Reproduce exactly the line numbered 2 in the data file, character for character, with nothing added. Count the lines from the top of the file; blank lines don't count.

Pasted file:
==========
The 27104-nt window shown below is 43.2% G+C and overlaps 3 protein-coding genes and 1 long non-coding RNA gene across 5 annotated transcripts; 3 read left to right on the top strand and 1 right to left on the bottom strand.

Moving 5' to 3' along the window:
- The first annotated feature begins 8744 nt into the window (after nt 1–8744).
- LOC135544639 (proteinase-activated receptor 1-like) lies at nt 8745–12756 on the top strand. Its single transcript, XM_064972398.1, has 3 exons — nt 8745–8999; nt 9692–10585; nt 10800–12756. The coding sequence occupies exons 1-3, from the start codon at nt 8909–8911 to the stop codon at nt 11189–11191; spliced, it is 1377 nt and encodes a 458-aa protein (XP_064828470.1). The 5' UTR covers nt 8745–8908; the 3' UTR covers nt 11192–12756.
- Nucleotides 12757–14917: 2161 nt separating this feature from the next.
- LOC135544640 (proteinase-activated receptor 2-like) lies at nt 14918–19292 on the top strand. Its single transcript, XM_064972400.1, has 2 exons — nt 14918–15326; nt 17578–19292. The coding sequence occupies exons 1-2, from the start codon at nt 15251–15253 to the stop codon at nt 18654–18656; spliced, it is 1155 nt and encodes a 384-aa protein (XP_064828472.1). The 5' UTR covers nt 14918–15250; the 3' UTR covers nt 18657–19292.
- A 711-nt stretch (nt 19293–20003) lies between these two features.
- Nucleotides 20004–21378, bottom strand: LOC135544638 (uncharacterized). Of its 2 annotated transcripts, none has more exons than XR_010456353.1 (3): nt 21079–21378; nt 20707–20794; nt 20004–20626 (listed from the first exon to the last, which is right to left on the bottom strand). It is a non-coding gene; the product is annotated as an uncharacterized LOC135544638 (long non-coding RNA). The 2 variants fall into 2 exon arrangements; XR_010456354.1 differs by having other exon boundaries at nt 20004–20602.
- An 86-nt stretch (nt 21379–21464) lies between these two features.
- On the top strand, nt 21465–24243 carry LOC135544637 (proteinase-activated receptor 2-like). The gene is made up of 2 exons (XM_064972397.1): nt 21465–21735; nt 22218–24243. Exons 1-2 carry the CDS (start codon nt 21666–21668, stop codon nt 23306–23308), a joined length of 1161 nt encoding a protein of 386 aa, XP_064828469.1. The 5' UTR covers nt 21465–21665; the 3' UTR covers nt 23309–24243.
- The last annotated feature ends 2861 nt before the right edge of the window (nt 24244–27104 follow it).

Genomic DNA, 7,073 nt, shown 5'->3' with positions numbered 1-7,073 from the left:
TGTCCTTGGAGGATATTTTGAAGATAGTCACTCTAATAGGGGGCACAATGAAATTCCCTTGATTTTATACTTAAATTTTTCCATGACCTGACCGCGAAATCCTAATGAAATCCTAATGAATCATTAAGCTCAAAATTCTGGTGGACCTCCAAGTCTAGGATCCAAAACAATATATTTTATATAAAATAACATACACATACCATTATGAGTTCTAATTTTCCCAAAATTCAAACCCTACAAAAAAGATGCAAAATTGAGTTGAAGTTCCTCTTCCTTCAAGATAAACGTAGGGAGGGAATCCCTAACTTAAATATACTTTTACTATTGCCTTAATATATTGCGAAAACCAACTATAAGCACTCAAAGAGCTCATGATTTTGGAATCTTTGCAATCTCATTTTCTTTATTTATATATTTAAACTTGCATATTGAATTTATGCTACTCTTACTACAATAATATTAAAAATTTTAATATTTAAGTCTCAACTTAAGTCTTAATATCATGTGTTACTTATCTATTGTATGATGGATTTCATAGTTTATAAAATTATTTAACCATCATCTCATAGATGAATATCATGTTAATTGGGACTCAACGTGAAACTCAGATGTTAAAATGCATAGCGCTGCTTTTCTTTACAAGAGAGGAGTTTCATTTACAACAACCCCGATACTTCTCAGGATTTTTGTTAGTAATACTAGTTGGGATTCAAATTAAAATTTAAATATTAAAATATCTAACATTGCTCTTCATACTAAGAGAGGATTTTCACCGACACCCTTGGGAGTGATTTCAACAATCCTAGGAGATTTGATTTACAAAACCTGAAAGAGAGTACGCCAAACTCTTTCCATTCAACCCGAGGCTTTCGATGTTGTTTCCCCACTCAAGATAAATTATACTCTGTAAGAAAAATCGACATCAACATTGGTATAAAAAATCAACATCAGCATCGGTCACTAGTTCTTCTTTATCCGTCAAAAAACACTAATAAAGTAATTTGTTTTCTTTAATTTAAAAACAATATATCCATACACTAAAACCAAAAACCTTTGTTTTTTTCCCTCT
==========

Moving 5' to 3' along the window: